Caring of patients placed to Intensive Care Units is a process that is both multifactorial and challenging. Therefore, it is wrong to limit the scope of nursing and medical care in ICU to the provision of adequate life support. Definitely, managing patients’ hemodynamic parameters and providing effective healthcare interventions are the vital ingredients of nursing and medical care within the ICU (Elliott, Aitken & Chaboyer, 2011). At the same time, the psychosocial and emotional wellbeing of patients greatly impacts their chances for fast recovery (Elliott et al., 2011). Not surprisingly, families are acquiring new roles and becoming more significant in achieving the desired patients’ outcomes.
Providing family-centered care and encouraging families to participate in the clinical decision-making processes is vital both for the patient and nurse. In today’s health care, family is usually regarded as a complex system of interdependent elements and relationships, which function collectively to achieve a common purpose. It is a separate ecosystem which, nonetheless, is continuously engaged in close interactions with the patient, a member of that family. Family provides resources that are vital for the patient’s survival. It transforms available resources into useful forms for the patient’s consumption (Bomar, 2004). In healthcare, families function as a caregiver during critical illness and a provider of vital resources during rehabilitation, health promotion, and prevention (Bomar, 2004). Families have a remarkable capacity to adjust to the conditions of illness and shift the scope of their formal and informal roles to meet the demands of quality medical care in the ICU (Bomar, 2004).
It is interesting to note that more nurses working in ICU come to realize the caregiving potential of families and the role they can play in the provision of critical care to patients-members of their family. Since the 1980s, the role of family in the ICU has become the centerpiece of professional discussions in nursing and medicine (Elliott et al., 2011). Today, it has become a worldwide trend to operationalize family as the major provider of continuous crisis and post-crisis support to members admitted to the ICU (Elliott et al., 2011). Professionally-centered models of nursing incorporate families into their philosophies, to let families help doctors and nurses choose the best for the ICU patient (Elliott et al., 2011). “Healthcare providers that value the family/patient partnership during a critical illness strive to facilitate relationship building and provide amenities and services that facilitate families being near their hospitalized relative” (Elliott et al., 2011, p.157). Today’s nurses working in ICUs are more likely to operationalize families as partners, who can provide relevant information and help adjust the physical and emotional environment that suits the unique needs of each patient. These shifts in the ICU care mentality further result in positive culture changes among the nursing staff (Elliott et al., 2011). Consequently, families not only benefit their members admitted to the ICU but extend their influence on the quality of nursing care and models of care used in the health care facility.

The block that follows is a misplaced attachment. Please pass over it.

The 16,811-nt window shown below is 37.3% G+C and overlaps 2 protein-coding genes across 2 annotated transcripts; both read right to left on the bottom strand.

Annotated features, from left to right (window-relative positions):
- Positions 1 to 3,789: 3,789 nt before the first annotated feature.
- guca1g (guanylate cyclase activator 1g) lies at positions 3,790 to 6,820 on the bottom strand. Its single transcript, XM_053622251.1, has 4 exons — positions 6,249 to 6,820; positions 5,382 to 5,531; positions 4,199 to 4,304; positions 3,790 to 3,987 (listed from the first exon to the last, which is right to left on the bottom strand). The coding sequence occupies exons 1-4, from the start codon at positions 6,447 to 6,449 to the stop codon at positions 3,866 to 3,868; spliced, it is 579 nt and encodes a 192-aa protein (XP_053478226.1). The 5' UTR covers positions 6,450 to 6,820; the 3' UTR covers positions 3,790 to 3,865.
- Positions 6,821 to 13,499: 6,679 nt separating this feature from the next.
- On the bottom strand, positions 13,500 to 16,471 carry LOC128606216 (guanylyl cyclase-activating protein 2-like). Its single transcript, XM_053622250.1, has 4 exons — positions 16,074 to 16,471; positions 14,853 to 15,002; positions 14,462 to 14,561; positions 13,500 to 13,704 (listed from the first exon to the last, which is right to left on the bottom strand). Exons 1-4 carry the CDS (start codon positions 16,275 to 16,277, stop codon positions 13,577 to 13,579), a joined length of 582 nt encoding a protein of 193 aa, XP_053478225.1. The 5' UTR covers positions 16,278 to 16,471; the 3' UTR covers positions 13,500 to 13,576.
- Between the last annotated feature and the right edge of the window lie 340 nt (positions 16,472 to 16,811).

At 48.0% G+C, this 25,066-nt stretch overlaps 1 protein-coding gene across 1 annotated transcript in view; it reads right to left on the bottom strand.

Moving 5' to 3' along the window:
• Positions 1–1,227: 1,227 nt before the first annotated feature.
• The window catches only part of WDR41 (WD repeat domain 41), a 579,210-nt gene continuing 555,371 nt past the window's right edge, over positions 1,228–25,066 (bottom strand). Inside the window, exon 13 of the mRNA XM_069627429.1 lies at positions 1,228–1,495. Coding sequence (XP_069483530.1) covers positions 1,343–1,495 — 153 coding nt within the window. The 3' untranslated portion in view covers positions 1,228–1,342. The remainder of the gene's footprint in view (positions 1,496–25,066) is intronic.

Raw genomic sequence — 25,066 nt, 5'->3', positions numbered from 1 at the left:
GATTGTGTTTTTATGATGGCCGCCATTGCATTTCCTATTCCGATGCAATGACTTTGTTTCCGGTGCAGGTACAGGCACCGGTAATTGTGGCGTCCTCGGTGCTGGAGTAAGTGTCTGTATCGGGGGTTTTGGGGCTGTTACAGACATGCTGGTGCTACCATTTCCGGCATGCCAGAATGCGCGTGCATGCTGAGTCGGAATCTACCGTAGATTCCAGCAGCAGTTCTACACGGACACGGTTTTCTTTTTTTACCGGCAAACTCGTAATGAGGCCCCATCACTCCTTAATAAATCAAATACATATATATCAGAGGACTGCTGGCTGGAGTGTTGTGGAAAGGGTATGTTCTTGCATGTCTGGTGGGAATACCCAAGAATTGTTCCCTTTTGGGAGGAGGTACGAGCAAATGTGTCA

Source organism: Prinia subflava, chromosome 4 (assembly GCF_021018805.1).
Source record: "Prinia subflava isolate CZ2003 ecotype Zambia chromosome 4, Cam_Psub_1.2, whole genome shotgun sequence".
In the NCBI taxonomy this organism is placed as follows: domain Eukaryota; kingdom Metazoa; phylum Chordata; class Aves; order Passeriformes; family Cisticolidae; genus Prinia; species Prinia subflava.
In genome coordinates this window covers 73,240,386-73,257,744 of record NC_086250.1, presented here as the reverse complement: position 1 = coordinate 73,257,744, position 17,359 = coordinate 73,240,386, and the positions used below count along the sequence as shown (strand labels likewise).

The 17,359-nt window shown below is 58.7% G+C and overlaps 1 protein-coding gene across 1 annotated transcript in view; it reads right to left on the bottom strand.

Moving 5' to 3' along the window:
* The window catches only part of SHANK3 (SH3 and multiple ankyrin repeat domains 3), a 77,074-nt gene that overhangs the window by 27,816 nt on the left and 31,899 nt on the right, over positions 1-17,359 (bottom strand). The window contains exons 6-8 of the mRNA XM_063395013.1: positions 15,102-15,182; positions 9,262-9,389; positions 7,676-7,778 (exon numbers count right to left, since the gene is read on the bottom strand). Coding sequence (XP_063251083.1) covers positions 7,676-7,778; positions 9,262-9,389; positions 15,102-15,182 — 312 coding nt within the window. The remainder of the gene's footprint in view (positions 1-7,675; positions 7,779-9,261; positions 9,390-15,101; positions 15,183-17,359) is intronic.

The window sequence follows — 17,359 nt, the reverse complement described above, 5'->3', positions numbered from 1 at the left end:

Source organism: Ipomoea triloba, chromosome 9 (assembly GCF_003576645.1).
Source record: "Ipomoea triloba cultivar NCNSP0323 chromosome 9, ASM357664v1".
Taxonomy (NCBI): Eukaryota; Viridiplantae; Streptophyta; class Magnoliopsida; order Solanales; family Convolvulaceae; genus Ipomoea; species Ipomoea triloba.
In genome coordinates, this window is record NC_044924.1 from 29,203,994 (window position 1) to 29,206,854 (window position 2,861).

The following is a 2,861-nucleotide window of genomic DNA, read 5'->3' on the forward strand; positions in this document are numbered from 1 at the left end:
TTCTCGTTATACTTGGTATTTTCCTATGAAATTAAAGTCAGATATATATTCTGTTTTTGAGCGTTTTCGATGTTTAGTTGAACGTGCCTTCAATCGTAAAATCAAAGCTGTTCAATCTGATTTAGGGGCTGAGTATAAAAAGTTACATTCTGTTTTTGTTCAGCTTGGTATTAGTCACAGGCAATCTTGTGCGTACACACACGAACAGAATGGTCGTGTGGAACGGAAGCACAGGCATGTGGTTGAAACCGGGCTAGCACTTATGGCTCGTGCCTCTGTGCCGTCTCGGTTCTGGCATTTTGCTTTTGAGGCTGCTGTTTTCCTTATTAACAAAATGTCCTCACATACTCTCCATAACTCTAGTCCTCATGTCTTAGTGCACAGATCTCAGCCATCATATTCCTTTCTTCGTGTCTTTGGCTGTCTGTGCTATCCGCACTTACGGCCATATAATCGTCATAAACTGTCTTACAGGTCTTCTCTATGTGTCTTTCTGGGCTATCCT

Certainly, one should not forget that families’ participation in care for critically ill patients is associated with numerous challenges. Family members of ICU patients are often confronted with a life-threatening crisis, and they may not have enough emotional and mental resources to overcome the problem independently (Davidson, 2009). They may experience anxiety, dissatisfaction, and even depression (Davidson, 2009). Thus, nurses will have to engage in compensatory efforts to facilitate families’ adaptation to the care conditions within the ICU. At the same time, and from the viewpoint of Roy’s adaptation model, nurses cannot view the patient as a holistic and adaptive system without including families in critical care provision. Roy’s adaptation model suggests that family is the fundamental element of every patient’s environment (Lopes, Pagliuca & Araujo, 2006). The model suggests that it is from the family or through it that the patient can receive stimuli to motivate enhanced physical and emotional recovery. It is family that can provide the most significant environmental modification and create a supportive environment for the critically ill patients (Browne & Talmi, 2005).